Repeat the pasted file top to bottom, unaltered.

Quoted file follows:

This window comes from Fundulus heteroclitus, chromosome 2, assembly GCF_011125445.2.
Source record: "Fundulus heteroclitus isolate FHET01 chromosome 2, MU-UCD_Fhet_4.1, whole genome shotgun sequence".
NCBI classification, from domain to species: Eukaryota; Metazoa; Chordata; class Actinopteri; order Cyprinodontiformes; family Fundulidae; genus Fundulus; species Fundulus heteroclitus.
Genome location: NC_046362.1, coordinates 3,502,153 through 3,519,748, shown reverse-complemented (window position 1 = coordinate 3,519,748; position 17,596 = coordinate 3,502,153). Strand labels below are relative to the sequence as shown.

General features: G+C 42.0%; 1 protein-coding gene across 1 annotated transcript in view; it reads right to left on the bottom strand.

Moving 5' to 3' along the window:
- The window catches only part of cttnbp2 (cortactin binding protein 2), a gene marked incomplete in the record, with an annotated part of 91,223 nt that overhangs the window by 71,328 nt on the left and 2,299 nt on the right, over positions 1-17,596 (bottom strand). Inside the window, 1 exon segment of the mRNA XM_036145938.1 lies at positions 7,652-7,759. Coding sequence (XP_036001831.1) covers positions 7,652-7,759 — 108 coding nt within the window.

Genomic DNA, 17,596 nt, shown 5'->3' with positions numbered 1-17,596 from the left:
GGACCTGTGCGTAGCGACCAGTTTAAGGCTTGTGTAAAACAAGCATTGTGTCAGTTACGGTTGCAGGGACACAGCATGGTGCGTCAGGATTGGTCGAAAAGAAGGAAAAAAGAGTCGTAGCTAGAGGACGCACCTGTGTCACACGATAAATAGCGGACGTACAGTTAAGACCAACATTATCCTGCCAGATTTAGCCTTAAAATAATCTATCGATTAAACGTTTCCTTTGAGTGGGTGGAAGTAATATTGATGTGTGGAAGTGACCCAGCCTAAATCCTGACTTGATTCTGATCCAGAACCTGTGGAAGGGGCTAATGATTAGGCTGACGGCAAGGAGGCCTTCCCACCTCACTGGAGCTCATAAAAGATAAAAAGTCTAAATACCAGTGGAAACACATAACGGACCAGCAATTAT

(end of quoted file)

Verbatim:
This window comes from Fundulus heteroclitus, chromosome 2, assembly GCF_011125445.2.
Source record: "Fundulus heteroclitus isolate FHET01 chromosome 2, MU-UCD_Fhet_4.1, whole genome shotgun sequence".
NCBI classification, from domain to species: Eukaryota; Metazoa; Chordata; class Actinopteri; order Cyprinodontiformes; family Fundulidae; genus Fundulus; species Fundulus heteroclitus.
Genome location: NC_046362.1, coordinates 3,502,153 through 3,519,748, shown reverse-complemented (window position 1 = coordinate 3,519,748; position 17,596 = coordinate 3,502,153). Strand labels below are relative to the sequence as shown.

General features: G+C 42.0%; 1 protein-coding gene across 1 annotated transcript in view; it reads right to left on the bottom strand.

Moving 5' to 3' along the window:
- The window catches only part of cttnbp2 (cortactin binding protein 2), a gene marked incomplete in the record, with an annotated part of 91,223 nt that overhangs the window by 71,328 nt on the left and 2,299 nt on the right, over positions 1-17,596 (bottom strand). Inside the window, 1 exon segment of the mRNA XM_036145938.1 lies at positions 7,652-7,759. Coding sequence (XP_036001831.1) covers positions 7,652-7,759 — 108 coding nt within the window.

Genomic DNA, 17,596 nt, shown 5'->3' with positions numbered 1-17,596 from the left:
GGACCTGTGCGTAGCGACCAGTTTAAGGCTTGTGTAAAACAAGCATTGTGTCAGTTACGGTTGCAGGGACACAGCATGGTGCGTCAGGATTGGTCGAAAAGAAGGAAAAAAGAGTCGTAGCTAGAGGACGCACCTGTGTCACACGATAAATAGCGGACGTACAGTTAAGACCAACATTATCCTGCCAGATTTAGCCTTAAAATAATCTATCGATTAAACGTTTCCTTTGAGTGGGTGGAAGTAATATTGATGTGTGGAAGTGACCCAGCCTAAATCCTGACTTGATTCTGATCCAGAACCTGTGGAAGGGGCTAATGATTAGGCTGACGGCAAGGAGGCCTTCCCACCTCACTGGAGCTCATAAAAGATAAAAAGTCTAAATACCAGTGGAAACACATAACGGACCAGCAATTAT